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THE INTERNATIONAL SOCIETY OF FIRE SERVICE INSTRUCTORS Electronic INSTRUCT-O-GRAM Program 2005-9 Flashover Recognition and Survival.

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Presentation on theme: "THE INTERNATIONAL SOCIETY OF FIRE SERVICE INSTRUCTORS Electronic INSTRUCT-O-GRAM Program 2005-9 Flashover Recognition and Survival."— Presentation transcript:

1 THE INTERNATIONAL SOCIETY OF FIRE SERVICE INSTRUCTORS Electronic INSTRUCT-O-GRAM Program Flashover Recognition and Survival

2 ~ International Society of Fire Service Instructors ~ Objectives 1.The firefighter shall describe the early warning signs of an impending flashover. 2.The firefighter shall describe the importance of fire behavior as it relates to flashover. 3.The firefighter shall describe survival techniques used should a firefighter become caught by a flashover. 1.The firefighter shall describe the early warning signs of an impending flashover. 2.The firefighter shall describe the importance of fire behavior as it relates to flashover. 3.The firefighter shall describe survival techniques used should a firefighter become caught by a flashover.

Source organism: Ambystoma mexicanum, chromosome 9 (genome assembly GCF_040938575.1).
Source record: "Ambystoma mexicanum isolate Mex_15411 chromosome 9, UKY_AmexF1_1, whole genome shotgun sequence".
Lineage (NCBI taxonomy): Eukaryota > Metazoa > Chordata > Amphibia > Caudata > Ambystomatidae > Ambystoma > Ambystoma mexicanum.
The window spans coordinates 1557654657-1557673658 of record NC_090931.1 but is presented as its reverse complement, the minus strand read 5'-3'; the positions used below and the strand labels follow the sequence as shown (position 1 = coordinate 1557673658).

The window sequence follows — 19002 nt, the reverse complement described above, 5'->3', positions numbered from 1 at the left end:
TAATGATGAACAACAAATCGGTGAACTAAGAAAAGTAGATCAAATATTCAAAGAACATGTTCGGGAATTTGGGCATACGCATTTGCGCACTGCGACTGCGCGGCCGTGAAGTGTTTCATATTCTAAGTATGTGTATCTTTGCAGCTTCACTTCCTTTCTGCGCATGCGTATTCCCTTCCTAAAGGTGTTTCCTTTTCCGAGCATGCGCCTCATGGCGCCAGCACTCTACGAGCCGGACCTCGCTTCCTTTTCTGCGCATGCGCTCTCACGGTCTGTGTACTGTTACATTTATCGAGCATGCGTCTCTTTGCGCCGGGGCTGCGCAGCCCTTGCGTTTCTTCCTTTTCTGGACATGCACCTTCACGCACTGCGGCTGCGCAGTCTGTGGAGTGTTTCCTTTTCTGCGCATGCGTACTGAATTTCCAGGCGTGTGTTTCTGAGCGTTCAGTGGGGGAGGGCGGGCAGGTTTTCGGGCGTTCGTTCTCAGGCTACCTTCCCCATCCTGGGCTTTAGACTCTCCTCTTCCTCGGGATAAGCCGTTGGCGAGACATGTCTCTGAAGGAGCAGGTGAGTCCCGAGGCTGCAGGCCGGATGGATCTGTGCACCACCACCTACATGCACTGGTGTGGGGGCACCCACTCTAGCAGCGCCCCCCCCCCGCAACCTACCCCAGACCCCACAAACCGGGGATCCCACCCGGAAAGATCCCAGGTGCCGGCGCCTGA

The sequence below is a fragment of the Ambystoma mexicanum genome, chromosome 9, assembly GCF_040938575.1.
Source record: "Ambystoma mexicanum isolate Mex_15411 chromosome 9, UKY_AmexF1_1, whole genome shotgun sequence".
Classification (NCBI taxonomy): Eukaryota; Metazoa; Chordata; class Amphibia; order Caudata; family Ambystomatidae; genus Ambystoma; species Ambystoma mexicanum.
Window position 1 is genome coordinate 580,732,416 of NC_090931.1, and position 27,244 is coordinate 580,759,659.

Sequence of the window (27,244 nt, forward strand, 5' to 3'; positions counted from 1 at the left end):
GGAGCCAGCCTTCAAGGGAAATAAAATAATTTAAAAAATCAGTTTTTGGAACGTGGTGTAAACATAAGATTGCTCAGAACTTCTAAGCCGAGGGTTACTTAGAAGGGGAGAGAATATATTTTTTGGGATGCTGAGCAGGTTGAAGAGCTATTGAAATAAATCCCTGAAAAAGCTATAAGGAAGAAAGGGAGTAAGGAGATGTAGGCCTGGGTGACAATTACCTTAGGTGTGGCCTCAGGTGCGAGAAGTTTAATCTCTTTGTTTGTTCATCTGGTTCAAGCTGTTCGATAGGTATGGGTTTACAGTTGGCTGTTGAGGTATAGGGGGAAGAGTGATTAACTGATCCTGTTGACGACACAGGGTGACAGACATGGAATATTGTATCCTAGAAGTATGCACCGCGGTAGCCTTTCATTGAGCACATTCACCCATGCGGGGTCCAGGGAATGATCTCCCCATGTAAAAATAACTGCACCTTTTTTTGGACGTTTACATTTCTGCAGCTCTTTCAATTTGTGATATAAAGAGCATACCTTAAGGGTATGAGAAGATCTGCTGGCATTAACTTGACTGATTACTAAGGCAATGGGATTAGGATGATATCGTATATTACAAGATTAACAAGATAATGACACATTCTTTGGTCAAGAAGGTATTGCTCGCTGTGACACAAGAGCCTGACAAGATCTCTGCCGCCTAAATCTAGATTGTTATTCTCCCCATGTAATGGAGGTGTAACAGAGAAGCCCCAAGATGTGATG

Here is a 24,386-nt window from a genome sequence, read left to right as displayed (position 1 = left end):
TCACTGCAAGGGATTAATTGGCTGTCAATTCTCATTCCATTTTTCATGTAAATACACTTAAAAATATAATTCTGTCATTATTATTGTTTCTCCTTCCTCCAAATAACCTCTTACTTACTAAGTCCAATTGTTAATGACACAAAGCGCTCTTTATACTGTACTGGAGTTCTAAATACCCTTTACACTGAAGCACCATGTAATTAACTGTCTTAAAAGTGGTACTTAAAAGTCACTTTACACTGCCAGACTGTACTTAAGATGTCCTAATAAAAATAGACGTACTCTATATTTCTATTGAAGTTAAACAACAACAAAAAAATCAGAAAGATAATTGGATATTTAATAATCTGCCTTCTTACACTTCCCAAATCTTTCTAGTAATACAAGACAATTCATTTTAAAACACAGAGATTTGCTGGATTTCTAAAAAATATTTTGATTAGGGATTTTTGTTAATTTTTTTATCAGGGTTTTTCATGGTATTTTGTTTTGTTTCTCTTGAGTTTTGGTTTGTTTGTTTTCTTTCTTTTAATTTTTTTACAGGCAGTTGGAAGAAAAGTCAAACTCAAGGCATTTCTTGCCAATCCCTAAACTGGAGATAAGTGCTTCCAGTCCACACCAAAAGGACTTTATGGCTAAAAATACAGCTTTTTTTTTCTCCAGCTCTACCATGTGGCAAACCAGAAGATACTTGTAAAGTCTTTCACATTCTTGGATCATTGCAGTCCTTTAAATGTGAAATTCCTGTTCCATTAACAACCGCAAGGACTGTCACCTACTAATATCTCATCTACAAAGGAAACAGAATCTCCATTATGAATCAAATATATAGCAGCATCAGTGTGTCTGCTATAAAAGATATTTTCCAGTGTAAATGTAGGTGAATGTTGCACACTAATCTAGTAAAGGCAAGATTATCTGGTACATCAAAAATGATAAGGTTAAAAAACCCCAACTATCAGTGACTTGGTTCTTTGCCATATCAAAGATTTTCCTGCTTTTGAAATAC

3 ~ International Society of Fire Service Instructors ~ Objectives 4.The firefighter shall describe various factors that may affect the development of a flashover. 5.The firefighter shall describe the proper method for fire stream penciling. 6.The firefighter shall describe techniques used to prevent / delay a flashover. 4.The firefighter shall describe various factors that may affect the development of a flashover. 5.The firefighter shall describe the proper method for fire stream penciling. 6.The firefighter shall describe techniques used to prevent / delay a flashover.